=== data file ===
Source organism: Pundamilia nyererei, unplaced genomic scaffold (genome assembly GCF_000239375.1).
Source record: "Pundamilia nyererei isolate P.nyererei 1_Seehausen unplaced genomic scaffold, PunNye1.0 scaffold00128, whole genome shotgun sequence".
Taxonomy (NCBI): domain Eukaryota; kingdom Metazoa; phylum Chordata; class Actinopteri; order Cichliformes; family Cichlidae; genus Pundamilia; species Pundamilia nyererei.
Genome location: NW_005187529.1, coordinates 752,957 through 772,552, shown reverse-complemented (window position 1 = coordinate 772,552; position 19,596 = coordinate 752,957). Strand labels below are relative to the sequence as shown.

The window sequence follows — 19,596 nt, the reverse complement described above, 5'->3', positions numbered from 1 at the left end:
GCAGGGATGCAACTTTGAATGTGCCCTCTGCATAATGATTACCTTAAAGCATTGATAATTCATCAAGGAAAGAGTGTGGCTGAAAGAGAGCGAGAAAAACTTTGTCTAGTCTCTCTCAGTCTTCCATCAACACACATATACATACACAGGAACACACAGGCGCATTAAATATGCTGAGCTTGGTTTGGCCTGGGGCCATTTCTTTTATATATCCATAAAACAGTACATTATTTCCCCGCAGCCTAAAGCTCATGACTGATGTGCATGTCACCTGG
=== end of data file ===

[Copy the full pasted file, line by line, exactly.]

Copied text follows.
Source organism: Pundamilia nyererei, unplaced genomic scaffold (genome assembly GCF_000239375.1).
Source record: "Pundamilia nyererei isolate P.nyererei 1_Seehausen unplaced genomic scaffold, PunNye1.0 scaffold00128, whole genome shotgun sequence".
Taxonomy (NCBI): domain Eukaryota; kingdom Metazoa; phylum Chordata; class Actinopteri; order Cichliformes; family Cichlidae; genus Pundamilia; species Pundamilia nyererei.
Genome location: NW_005187529.1, coordinates 752,957 through 772,552, shown reverse-complemented (window position 1 = coordinate 772,552; position 19,596 = coordinate 752,957). Strand labels below are relative to the sequence as shown.

The window sequence follows — 19,596 nt, the reverse complement described above, 5'->3', positions numbered from 1 at the left end:
GCAGGGATGCAACTTTGAATGTGCCCTCTGCATAATGATTACCTTAAAGCATTGATAATTCATCAAGGAAAGAGTGTGGCTGAAAGAGAGCGAGAAAAACTTTGTCTAGTCTCTCTCAGTCTTCCATCAACACACATATACATACACAGGAACACACAGGCGCATTAAATATGCTGAGCTTGGTTTGGCCTGGGGCCATTTCTTTTATATATCCATAAAACAGTACATTATTTCCCCGCAGCCTAAAGCTCATGACTGATGTGCATGTCACCTGG